The tall lady’s back in town for another visit

Published on Thu, Aug 1, 2002 by Mikael Kenoyer

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The tall lady’s back in town
for another visit

By Mikael Kenoyer

A piece of 18th century history will glide into Drayton Harbor August 5. Washington States Tall Ship Ambassador, the Lady Washington, is returning to Blaine for her third visit.
She’s not the same Lady that brought the first white man, Captain Robert Gray, to the Oregon coast in 1788, or the same American vessel, first to visit Japan in 1791. The original Lady went down with all hands in 1812 off the coast of China.

The Lady that will grace Blaine waters was launched in 1989 by the Grays Harbor Historical Seaport Authority (GHHSA) in Aberdeen, WA. She was built of Olympic Peninsula old growth Douglas Fir windfall to recall the original vessel as closely as possible. Poorly kept historical records and US Coast Guard regulations made it impossible to recreate the ship precisely. The new ship has higher overhead clearances, watertight bulkheads and a fire suppression system.

While she is also equipped with an engine, the crew would rather do what the Lady does best, sail. “We sail whenever we can and motor only when we must,” said Mark Olson, alumni crew member.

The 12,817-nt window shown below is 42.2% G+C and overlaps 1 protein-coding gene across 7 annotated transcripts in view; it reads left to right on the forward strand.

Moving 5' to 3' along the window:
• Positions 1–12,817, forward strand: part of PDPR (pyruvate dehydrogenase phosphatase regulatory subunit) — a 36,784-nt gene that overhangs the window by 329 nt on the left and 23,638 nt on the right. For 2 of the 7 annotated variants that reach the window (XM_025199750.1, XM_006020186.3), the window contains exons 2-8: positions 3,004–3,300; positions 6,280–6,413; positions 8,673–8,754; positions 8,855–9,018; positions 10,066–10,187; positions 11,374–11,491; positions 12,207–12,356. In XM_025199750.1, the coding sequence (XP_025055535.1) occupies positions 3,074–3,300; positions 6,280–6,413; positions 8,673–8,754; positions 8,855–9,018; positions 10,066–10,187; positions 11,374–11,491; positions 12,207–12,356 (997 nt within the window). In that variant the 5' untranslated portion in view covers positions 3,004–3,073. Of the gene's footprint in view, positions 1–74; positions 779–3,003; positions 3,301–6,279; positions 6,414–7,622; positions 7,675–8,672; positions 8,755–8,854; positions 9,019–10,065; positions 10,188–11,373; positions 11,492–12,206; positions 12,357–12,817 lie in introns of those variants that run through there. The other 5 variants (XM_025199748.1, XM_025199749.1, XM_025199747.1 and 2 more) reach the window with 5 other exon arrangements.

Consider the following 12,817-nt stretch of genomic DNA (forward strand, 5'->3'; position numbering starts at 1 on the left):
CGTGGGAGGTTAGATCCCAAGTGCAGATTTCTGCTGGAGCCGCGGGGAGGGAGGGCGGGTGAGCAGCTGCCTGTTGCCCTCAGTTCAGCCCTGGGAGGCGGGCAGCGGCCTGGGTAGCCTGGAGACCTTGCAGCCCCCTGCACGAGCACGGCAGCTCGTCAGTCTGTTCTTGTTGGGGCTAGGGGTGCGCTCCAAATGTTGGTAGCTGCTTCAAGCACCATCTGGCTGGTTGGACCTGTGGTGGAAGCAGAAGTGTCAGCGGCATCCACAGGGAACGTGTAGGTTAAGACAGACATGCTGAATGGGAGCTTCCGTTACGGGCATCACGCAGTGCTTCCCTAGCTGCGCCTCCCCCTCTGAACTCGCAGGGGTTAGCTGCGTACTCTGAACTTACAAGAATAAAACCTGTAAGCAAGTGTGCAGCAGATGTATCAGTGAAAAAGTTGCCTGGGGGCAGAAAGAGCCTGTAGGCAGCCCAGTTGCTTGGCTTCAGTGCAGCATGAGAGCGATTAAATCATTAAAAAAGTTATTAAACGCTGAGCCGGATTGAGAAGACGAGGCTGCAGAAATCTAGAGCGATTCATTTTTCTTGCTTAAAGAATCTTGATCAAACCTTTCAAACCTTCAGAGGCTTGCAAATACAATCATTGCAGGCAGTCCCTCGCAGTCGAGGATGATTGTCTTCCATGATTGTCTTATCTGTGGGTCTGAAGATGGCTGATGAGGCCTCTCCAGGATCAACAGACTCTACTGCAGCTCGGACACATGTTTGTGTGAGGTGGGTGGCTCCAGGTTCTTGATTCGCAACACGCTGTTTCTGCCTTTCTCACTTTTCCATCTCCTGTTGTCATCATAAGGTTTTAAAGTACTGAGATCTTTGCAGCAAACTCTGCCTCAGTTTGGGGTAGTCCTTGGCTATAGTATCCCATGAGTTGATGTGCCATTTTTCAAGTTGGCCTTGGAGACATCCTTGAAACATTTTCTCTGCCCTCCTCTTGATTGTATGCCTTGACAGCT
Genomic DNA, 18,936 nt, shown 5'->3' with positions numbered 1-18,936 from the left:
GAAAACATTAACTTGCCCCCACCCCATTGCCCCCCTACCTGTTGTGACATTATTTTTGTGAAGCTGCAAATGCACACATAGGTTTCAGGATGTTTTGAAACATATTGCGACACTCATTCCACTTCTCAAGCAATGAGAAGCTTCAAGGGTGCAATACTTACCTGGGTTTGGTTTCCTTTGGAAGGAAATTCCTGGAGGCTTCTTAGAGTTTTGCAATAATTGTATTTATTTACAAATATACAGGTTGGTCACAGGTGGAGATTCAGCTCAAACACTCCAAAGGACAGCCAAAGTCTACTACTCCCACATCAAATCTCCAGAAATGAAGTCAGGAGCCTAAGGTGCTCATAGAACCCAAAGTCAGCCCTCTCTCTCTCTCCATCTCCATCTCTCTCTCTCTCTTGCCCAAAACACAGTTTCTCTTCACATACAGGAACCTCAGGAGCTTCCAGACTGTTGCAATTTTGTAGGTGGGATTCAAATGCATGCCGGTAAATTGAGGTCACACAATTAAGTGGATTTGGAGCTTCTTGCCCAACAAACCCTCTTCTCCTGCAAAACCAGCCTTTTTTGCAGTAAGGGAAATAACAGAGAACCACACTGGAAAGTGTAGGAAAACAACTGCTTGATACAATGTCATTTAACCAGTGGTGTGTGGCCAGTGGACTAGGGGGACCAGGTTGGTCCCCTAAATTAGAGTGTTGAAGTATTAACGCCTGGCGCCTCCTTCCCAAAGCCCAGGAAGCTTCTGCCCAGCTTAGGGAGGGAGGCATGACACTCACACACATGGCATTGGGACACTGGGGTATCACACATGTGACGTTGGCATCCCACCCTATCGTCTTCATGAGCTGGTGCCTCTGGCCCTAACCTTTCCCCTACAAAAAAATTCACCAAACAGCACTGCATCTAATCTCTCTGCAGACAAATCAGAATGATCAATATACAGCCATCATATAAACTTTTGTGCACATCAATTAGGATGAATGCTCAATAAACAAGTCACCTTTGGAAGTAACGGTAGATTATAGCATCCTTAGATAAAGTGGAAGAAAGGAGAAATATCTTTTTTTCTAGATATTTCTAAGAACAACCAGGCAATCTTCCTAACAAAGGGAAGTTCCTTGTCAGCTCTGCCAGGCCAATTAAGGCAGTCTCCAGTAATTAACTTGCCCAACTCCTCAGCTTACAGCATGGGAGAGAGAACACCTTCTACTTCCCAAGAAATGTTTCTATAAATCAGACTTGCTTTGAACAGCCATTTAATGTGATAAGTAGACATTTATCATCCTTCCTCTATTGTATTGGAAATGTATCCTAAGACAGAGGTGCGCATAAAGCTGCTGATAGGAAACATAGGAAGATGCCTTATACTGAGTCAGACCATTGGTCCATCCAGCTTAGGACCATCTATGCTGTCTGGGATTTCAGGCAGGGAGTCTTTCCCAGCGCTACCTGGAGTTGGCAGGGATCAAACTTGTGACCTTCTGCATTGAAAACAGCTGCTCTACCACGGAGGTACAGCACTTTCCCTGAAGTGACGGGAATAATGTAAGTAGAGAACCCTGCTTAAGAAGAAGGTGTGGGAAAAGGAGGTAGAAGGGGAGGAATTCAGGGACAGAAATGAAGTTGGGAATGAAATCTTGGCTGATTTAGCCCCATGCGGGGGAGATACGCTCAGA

Olson said the crew is dedicated to the educational aims of GHHSA, and strives to create an atmosphere of living history for visitors to the ship. Dressed in 18th century sailors garb, the crew of about 12 has a near perfect stage to perform their sailing duties as they would have been performed on the original Lady.

Like the ship itself, some things about the sailors lives have changed. Dietary habits are better, for one, and the people are different. Olson said that while the Lady’s youngest captain, 22, and youngest sailmaster, 13, were accurate to sailings past, he was an oddity. “I am far too big and far too old to be one of those that would have been skylarking in the past,” he said. “I would have either owned the vessel by now, been her master or mate, or been dead.” Olson is not yet 40.

The Lady sails in at 4:30 p.m. Monday from Bellingham. Bill Goff is planning a cannon salute from the end of the fishing dock, which she will return. The chamber of commerce plans, once again, to greet the ship on the dock with a champagne toast. “We’d certainly love for everyone to come and welcome the Lady Washington,” said chamber president Pam Christianson, adding that while the chamber can’t provide champagne for everyone, “its fun to watch her come in.” She said that tours, which otherwise cost $3 adult, $2 senior, $1 child, are usually given free for the first few hours the Lady is docked. Ken Ely is again inviting local boaters to come out and welcome the Lady to the harbor.

The ship will remain in Blaine until August 7. Three sailing tours, each three hours, are planned, and space can be reserved by calling
1-800-200-5239. Tours are $40 adult, $20 child. The Lady’s living history program, where crew will give demonstrations and history lessons, is on between 9 a.m. and 3 p.m., and tours are offered until 6 p.m. .

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